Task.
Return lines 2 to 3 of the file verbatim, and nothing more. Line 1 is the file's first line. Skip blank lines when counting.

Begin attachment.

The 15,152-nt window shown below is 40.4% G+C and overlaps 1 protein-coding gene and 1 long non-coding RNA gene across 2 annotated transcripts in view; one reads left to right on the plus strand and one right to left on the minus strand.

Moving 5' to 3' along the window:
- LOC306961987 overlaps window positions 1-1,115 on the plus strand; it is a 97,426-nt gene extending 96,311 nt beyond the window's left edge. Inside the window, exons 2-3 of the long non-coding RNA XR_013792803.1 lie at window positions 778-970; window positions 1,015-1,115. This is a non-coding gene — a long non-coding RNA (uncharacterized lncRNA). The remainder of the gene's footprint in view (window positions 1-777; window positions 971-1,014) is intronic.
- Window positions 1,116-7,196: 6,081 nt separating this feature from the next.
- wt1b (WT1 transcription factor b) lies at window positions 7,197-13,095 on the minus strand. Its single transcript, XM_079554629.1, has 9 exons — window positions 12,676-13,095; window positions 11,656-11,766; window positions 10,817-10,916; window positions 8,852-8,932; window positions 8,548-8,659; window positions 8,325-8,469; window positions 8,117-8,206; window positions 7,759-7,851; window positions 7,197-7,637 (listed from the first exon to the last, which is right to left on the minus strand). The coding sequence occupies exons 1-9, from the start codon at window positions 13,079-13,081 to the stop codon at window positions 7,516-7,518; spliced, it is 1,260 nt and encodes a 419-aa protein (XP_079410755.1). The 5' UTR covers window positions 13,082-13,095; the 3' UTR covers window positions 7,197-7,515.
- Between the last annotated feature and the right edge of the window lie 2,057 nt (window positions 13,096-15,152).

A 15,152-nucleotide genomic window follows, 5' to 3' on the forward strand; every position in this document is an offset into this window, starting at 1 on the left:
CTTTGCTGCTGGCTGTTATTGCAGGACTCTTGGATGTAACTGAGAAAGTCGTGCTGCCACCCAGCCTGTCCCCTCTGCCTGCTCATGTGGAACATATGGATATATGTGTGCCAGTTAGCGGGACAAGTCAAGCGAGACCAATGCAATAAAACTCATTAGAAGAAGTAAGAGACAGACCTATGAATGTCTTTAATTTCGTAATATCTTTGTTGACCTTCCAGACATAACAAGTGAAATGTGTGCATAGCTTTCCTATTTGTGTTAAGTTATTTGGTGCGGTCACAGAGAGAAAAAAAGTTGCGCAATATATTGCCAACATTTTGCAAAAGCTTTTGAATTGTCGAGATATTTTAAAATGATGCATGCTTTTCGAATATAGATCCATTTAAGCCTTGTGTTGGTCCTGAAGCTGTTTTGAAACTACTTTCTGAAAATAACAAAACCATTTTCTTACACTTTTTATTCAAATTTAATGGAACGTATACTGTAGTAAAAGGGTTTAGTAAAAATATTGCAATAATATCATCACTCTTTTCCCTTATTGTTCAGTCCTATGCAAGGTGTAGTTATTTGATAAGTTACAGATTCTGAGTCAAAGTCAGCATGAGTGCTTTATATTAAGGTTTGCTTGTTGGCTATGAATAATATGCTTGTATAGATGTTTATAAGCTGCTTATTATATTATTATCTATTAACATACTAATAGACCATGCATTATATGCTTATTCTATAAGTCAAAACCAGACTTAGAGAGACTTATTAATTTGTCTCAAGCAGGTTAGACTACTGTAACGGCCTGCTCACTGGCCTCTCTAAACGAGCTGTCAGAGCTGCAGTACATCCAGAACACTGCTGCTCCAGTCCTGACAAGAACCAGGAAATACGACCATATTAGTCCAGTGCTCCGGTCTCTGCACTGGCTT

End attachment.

Moving 5' to 3' along the window:
- LOC306961987 overlaps window positions 1-1,115 on the plus strand; it is a 97,426-nt gene extending 96,311 nt beyond the window's left edge. Inside the window, exons 2-3 of the long non-coding RNA XR_013792803.1 lie at window positions 778-970; window positions 1,015-1,115. This is a non-coding gene — a long non-coding RNA (uncharacterized lncRNA). The remainder of the gene's footprint in view (window positions 1-777; window positions 971-1,014) is intronic.